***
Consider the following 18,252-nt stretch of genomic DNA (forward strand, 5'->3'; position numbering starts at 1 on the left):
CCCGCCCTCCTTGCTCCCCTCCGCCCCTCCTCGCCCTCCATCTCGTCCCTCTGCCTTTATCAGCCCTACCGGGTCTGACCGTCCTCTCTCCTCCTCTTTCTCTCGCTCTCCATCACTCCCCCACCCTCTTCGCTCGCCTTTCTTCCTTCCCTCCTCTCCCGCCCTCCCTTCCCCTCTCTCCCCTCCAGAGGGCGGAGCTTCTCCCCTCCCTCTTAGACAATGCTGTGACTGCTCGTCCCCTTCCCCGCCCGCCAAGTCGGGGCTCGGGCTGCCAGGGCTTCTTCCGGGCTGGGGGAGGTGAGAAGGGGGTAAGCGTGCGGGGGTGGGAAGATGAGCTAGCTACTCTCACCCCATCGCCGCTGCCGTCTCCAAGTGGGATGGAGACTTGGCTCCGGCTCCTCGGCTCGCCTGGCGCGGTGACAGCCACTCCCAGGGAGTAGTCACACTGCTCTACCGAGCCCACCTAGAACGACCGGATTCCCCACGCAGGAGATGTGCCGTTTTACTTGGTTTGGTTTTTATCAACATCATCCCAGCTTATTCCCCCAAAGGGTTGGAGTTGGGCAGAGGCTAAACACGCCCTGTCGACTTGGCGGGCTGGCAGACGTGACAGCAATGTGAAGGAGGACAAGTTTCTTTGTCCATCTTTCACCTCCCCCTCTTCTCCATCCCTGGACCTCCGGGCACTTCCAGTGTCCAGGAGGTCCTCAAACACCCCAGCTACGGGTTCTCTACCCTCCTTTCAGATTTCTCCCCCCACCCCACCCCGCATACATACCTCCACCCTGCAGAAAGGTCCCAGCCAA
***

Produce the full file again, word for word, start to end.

Consider the following 18,252-nt stretch of genomic DNA (forward strand, 5'->3'; position numbering starts at 1 on the left):
CCCGCCCTCCTTGCTCCCCTCCGCCCCTCCTCGCCCTCCATCTCGTCCCTCTGCCTTTATCAGCCCTACCGGGTCTGACCGTCCTCTCTCCTCCTCTTTCTCTCGCTCTCCATCACTCCCCCACCCTCTTCGCTCGCCTTTCTTCCTTCCCTCCTCTCCCGCCCTCCCTTCCCCTCTCTCCCCTCCAGAGGGCGGAGCTTCTCCCCTCCCTCTTAGACAATGCTGTGACTGCTCGTCCCCTTCCCCGCCCGCCAAGTCGGGGCTCGGGCTGCCAGGGCTTCTTCCGGGCTGGGGGAGGTGAGAAGGGGGTAAGCGTGCGGGGGTGGGAAGATGAGCTAGCTACTCTCACCCCATCGCCGCTGCCGTCTCCAAGTGGGATGGAGACTTGGCTCCGGCTCCTCGGCTCGCCTGGCGCGGTGACAGCCACTCCCAGGGAGTAGTCACACTGCTCTACCGAGCCCACCTAGAACGACCGGATTCCCCACGCAGGAGATGTGCCGTTTTACTTGGTTTGGTTTTTATCAACATCATCCCAGCTTATTCCCCCAAAGGGTTGGAGTTGGGCAGAGGCTAAACACGCCCTGTCGACTTGGCGGGCTGGCAGACGTGACAGCAATGTGAAGGAGGACAAGTTTCTTTGTCCATCTTTCACCTCCCCCTCTTCTCCATCCCTGGACCTCCGGGCACTTCCAGTGTCCAGGAGGTCCTCAAACACCCCAGCTACGGGTTCTCTACCCTCCTTTCAGATTTCTCCCCCCACCCCACCCCGCATACATACCTCCACCCTGCAGAAAGGTCCCAGCCAA